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More Court Closures? California In More Debt?
Procrastinate, the only word that comes to mind when I think about having to spend a day in court.
More frequently we are seeing people who will fail to acknowledge their traffic tickets and let the court appearance date just pass on by not recognizing the impact it will have on their driver's license. Not to mention the extra fees that will be calculated to the fine amount. When it comes down to it, people can't or should I say, don't want to be inconvenienced by the busy traffic, standing in the endless lines waiting to see a clerk, just to be found guilty at the end of the day.
I get it, especially since Governor Jerry Brown plans to have more budget cuts against California courts, which may be the result of more court closures around the California state. Governor Brown acknowledges the budget proposal will present challenges for the courts. Proposing a $105 million increase, the chief justice has stated the courts would need an additional $266 million in order to "just get by" in the coming fiscal year, $612 million to be fully operative and $1.2 billion over three years to make up from past losses.
Many of the courts located in California have raised concern because of the impact the recession-driven cutbacks have had on the court system.
Contra Costa Superior Court
Judge discovered 20 feet of unfiled legal documents in the clerk's office.
The line ups are so long the average wait time is two to three hours.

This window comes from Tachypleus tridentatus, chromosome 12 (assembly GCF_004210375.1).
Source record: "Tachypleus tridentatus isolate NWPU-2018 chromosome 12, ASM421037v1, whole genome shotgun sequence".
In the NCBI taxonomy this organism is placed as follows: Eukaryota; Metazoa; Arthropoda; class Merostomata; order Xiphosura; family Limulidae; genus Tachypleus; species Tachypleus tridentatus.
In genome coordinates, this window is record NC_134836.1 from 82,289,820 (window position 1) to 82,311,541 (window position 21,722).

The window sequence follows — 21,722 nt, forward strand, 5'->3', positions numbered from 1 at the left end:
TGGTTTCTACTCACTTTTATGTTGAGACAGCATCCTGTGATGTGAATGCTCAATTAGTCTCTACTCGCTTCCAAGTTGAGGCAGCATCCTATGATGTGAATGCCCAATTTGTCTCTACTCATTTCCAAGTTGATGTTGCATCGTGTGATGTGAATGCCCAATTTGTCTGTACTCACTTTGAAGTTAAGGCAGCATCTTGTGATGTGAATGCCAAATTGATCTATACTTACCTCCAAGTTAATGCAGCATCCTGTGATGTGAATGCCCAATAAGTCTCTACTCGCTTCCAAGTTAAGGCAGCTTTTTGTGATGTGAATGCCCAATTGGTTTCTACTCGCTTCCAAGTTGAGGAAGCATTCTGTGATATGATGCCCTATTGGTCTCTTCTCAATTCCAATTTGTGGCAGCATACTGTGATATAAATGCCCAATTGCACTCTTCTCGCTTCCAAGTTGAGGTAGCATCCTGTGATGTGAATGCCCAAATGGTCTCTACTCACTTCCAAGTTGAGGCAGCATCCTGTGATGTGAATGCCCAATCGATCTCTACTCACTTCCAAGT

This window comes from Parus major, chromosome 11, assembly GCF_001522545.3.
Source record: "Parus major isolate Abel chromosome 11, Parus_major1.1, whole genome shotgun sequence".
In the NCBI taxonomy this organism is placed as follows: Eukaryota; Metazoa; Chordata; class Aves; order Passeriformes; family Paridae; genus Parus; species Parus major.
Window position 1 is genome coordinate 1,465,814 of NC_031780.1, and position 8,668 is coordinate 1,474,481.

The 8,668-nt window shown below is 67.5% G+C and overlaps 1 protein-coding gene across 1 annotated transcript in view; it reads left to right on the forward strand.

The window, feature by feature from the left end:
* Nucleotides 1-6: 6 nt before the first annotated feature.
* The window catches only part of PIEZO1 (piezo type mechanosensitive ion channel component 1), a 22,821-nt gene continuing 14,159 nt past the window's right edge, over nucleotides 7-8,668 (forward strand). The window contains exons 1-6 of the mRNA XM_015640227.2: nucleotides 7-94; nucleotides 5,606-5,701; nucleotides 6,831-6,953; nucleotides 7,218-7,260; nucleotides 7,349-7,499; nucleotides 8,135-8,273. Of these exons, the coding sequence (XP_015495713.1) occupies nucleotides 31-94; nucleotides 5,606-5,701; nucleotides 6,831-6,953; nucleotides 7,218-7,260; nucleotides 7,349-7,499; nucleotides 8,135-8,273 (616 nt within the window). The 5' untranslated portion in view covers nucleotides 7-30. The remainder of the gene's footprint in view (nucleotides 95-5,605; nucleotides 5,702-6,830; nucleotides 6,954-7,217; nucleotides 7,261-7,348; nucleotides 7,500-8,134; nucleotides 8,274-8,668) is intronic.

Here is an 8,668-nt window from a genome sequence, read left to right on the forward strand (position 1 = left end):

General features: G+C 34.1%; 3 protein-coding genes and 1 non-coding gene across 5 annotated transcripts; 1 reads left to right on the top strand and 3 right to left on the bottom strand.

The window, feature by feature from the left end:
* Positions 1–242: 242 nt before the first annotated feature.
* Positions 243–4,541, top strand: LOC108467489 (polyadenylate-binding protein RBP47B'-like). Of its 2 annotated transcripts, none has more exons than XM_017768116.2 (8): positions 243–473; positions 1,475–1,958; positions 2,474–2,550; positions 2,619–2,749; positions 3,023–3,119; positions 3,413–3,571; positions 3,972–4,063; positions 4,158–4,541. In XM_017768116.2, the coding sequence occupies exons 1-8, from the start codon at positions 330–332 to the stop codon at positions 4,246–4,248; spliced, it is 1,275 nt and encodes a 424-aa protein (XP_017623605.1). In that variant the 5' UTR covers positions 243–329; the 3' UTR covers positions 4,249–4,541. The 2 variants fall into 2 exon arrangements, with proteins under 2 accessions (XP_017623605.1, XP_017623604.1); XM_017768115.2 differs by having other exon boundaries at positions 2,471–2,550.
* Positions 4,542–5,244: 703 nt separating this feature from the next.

Los Angeles Superior Court
Has had a decrease of 80 courtrooms.
San Bernardino Superior Court
Has stopped summoning jurors because of the court closures the distance to travel is much further and can take up to three in a half hours.
Victorville Superior Court
Closing of four courthouses has left 600 employees affected.
People without a lawyer who need assistance take a number and wait. Signs are posted warning people they may not be seen that day.
But let's take a look on the bright side here. If you've received a ticket recently consider this an advantage. When you hire an attorney to attend court on your behalf you do not have to be present. Depending on your traffic ticket, a court trial may need to be scheduled to go before a judge. Again you will not have to be present but the officer must be present in order to testify. The sheriff deputies and police officers may have to travel seven or eight hours to testify a 15 minute statement. (That's if they even show up.)
Governor Jerry Brown will be releasing the revised draft of the budget plan tomorrow (Tuesday, May 13), in Sacramento. The state of California faces approximately $200 billion in debt in which plans on repayment have not been figured out yet by the Legislature.